Oct 22 2012

There is a predator in your neighbourhood

This past weekend I was saddened to hear that a photo was circulating showing coyotes eating a cat in Rotary Park in Ajax. It is frightening to know that coyotes are so close to our neighbourhoods. With all the new developments around us, their habitats are being taken away from them, forcing them to come closer to us to find their food source. This includes our pets. In my neighbourhood I often see notices of missing cats or small dogs, and it makes me cringe thinking that a coyote or fox has gotten them. Please keep your cats indoors and your dogs leashed and under close supervision.

A few weeks ago I was out walking Yukon and Charley and there was a coyote sunning itself in the school yard. Too close for my comfort.  A neighbor was walking her dog down towards the lake and when she got to the path, there was a coyote laying there.  We must be careful.

Besides the concern of our pets being attacked, there is also mounting evidence that the tapeworm Echinococcus multilocularis (E. multi) may be spreading amongst coyote and fox populations in Canada. This has some researchers concerned about spill-over of this infection into dog and human populations where there is urban-wildlife interface.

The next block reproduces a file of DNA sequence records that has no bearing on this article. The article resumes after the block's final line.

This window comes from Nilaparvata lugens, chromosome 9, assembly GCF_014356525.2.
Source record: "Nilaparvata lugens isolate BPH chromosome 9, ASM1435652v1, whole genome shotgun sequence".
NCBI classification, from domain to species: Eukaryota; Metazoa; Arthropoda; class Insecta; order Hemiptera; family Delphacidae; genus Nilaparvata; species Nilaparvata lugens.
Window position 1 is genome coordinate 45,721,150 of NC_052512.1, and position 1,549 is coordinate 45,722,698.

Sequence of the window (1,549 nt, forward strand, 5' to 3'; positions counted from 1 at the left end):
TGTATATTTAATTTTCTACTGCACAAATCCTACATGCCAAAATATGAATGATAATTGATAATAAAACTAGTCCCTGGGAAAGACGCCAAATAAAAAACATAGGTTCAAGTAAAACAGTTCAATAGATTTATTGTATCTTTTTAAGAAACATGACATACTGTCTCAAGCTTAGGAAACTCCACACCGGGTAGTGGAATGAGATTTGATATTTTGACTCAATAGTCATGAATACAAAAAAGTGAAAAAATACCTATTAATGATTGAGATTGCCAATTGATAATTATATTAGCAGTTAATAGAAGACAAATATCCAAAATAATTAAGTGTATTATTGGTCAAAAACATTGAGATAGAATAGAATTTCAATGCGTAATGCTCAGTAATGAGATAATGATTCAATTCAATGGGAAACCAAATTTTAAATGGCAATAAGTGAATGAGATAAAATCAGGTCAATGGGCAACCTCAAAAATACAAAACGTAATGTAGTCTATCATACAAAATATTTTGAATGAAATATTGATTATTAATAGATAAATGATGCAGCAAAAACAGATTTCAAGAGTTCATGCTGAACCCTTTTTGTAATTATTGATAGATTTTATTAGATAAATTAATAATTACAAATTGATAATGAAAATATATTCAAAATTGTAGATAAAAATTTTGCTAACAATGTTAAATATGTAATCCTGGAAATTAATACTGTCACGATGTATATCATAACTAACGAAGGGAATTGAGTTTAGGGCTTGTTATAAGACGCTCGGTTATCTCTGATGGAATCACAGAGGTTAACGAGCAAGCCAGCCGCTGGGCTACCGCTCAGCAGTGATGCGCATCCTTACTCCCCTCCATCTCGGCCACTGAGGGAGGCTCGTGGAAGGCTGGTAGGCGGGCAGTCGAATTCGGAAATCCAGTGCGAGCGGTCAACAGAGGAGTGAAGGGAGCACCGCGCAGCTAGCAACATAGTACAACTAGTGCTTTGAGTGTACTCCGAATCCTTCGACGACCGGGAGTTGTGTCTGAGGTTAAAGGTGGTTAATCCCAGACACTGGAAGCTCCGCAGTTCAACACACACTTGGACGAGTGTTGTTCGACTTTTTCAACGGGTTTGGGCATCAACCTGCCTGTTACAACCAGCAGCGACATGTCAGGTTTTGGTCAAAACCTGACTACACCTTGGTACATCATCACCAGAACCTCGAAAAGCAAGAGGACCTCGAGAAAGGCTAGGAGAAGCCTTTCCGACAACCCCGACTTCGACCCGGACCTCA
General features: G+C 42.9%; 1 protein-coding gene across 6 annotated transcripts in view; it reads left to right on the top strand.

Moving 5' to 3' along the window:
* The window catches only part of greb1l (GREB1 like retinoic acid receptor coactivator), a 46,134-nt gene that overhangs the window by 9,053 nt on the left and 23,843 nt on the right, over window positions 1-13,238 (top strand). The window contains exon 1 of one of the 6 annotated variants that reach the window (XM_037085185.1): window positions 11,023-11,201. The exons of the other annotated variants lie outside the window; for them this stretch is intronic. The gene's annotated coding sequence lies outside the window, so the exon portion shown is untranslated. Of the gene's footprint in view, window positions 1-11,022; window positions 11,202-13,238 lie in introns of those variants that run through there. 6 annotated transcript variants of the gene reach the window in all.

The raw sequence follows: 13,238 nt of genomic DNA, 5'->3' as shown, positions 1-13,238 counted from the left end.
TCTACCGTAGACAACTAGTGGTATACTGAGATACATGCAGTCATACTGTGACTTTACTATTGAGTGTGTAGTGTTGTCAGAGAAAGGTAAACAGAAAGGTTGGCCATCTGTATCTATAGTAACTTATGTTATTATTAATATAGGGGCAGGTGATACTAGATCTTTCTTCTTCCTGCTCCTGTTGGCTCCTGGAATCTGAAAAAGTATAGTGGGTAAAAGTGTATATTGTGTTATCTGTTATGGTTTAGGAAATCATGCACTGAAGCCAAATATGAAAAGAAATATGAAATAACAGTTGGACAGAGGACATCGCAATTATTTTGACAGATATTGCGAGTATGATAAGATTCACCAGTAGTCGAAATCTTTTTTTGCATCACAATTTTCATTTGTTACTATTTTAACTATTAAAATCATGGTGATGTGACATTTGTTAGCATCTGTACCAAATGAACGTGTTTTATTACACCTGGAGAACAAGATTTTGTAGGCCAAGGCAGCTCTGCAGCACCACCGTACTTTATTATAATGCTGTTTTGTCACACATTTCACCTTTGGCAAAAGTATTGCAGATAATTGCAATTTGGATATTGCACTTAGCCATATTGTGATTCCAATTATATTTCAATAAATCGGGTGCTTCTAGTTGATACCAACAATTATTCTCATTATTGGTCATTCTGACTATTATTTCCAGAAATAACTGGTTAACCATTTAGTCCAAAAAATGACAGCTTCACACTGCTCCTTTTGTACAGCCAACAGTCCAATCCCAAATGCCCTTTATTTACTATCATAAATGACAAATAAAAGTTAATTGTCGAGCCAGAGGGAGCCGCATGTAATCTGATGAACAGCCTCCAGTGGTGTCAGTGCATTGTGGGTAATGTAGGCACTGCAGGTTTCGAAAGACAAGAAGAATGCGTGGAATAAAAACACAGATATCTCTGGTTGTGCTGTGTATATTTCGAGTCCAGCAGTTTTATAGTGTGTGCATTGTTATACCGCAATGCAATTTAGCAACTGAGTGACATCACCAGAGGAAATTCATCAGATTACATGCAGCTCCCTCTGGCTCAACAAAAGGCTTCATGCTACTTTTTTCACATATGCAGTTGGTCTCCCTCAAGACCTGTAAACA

Some types of E. multi infections can cause serious health problems in human and animal populations (e.g. cyst formation), however the risks for such an infection are low – only a handful of cases in humans have been diagnosed in North America.

Risks can be minimized by:

  • Proper handling of dog and wildlife feces and proper handwashing
  • Controlling rodents and preventing pets from catching and eating rodents
  • Preventing dogs from eating wildlife feces
  • Routine deworming should kill E. multilocularis and if a dog is at a particularly high risk, more regular testing and treatment may be indicated

Please speak to your veterinarian about intestinal parasites that can be a concern to you, your pets and your children.

Take Care, Dr. Fulop.


The Star Article: ajax-coyotes-cat-dinner-adds-to-residents-unease

University of Guelph Article: Echinococcus multilocularis

Source information: CVMA

kfulop | Uncategorized